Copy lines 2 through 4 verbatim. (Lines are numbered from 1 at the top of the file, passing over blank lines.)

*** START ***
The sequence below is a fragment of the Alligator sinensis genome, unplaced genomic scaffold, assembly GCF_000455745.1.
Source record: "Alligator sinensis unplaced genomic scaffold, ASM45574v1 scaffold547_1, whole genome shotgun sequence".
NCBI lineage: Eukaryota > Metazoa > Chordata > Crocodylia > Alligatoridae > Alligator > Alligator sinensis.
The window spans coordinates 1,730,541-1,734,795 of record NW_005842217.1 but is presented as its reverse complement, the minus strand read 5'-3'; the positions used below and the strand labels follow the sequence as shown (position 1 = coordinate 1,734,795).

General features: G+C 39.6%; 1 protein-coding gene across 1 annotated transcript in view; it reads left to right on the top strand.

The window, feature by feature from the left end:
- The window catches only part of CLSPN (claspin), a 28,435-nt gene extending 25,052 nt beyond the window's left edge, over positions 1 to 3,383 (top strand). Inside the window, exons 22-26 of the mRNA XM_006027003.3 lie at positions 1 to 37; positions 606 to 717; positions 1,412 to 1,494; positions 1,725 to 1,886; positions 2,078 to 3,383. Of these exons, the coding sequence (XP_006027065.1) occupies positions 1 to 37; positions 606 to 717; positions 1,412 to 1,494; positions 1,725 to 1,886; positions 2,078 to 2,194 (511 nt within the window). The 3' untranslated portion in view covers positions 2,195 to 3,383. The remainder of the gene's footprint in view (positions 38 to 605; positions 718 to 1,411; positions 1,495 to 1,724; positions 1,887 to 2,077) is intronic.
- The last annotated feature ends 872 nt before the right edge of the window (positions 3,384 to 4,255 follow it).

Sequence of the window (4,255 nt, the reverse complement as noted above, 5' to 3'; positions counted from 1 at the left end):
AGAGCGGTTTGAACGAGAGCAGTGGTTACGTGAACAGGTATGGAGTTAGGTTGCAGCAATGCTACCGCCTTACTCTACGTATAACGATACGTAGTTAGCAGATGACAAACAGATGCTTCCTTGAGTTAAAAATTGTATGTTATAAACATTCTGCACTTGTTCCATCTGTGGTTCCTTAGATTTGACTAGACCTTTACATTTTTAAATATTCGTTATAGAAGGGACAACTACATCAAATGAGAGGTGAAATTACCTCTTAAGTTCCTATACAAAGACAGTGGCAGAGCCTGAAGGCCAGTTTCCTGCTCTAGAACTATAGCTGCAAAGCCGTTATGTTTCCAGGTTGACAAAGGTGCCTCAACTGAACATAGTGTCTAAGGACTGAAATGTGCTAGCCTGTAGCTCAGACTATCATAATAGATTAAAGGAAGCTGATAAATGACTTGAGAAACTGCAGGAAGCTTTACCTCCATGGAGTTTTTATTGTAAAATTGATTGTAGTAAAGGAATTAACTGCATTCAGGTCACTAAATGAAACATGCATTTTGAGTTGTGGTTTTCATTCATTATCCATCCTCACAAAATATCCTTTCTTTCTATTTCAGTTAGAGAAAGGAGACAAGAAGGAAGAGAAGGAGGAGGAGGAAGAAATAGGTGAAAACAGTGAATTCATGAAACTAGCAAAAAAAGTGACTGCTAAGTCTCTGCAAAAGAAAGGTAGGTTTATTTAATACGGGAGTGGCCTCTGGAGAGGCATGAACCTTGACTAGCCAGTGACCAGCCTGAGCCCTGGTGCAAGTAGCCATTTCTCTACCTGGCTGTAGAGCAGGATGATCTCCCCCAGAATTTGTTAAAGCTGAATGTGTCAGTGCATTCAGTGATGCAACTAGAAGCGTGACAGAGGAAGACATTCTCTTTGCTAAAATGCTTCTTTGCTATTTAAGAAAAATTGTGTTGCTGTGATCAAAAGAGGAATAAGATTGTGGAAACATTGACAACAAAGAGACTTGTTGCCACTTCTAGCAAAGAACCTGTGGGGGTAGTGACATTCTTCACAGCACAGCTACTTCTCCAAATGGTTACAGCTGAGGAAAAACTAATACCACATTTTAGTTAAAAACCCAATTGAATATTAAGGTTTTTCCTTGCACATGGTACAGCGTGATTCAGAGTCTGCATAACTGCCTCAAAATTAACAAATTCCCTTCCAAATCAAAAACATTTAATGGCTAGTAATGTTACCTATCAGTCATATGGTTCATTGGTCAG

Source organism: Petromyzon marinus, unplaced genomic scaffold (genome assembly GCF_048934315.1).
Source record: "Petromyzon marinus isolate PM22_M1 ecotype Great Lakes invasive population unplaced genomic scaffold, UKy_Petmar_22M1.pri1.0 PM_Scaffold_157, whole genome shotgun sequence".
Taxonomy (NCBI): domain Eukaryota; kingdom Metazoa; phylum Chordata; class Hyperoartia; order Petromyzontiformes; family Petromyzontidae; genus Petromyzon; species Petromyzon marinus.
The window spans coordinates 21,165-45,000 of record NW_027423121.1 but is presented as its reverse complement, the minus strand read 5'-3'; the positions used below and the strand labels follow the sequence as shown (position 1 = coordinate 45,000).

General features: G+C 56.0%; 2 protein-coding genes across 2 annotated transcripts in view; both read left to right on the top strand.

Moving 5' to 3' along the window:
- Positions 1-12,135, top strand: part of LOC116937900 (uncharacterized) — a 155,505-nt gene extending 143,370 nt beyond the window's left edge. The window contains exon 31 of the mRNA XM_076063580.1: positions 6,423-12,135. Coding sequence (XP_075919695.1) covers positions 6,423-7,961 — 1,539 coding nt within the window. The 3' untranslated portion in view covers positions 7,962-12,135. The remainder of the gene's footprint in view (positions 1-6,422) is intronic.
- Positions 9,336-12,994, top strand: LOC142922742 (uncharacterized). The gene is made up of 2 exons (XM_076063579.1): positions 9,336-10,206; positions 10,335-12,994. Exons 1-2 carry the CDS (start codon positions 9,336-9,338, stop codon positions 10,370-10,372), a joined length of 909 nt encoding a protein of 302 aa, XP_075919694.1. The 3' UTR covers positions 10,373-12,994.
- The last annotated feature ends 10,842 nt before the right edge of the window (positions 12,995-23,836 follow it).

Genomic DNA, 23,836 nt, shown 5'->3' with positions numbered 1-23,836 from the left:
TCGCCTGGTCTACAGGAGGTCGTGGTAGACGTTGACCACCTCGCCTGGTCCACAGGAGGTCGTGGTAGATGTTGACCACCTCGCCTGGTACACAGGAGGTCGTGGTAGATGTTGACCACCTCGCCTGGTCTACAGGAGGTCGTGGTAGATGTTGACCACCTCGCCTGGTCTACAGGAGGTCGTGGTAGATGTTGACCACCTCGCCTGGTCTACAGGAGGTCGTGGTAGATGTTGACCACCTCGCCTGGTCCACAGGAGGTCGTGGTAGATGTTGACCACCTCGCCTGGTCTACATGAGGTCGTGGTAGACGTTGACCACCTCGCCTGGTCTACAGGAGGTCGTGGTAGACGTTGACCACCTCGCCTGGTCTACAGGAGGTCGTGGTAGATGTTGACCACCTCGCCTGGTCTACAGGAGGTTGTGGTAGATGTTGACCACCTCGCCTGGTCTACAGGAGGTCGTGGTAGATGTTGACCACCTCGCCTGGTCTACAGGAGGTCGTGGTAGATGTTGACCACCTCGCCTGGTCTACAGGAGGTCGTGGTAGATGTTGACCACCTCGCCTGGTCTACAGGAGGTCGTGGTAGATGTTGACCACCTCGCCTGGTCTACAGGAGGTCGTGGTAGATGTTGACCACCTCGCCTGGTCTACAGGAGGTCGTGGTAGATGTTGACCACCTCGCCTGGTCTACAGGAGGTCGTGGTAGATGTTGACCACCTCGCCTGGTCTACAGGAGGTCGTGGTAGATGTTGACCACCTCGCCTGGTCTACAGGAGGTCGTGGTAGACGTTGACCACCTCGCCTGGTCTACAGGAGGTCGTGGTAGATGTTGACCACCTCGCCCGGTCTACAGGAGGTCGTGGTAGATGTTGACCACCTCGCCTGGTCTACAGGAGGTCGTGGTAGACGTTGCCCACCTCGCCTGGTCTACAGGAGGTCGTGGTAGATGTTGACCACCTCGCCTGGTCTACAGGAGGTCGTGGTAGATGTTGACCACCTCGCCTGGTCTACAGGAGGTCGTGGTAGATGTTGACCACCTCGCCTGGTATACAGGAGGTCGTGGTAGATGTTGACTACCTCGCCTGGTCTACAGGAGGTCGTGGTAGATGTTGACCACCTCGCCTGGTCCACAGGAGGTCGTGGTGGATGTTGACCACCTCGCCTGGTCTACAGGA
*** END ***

Source record: "Alligator sinensis unplaced genomic scaffold, ASM45574v1 scaffold547_1, whole genome shotgun sequence".
NCBI lineage: Eukaryota > Metazoa > Chordata > Crocodylia > Alligatoridae > Alligator > Alligator sinensis.
The window spans coordinates 1,730,541-1,734,795 of record NW_005842217.1 but is presented as its reverse complement, the minus strand read 5'-3'; the positions used below and the strand labels follow the sequence as shown (position 1 = coordinate 1,734,795).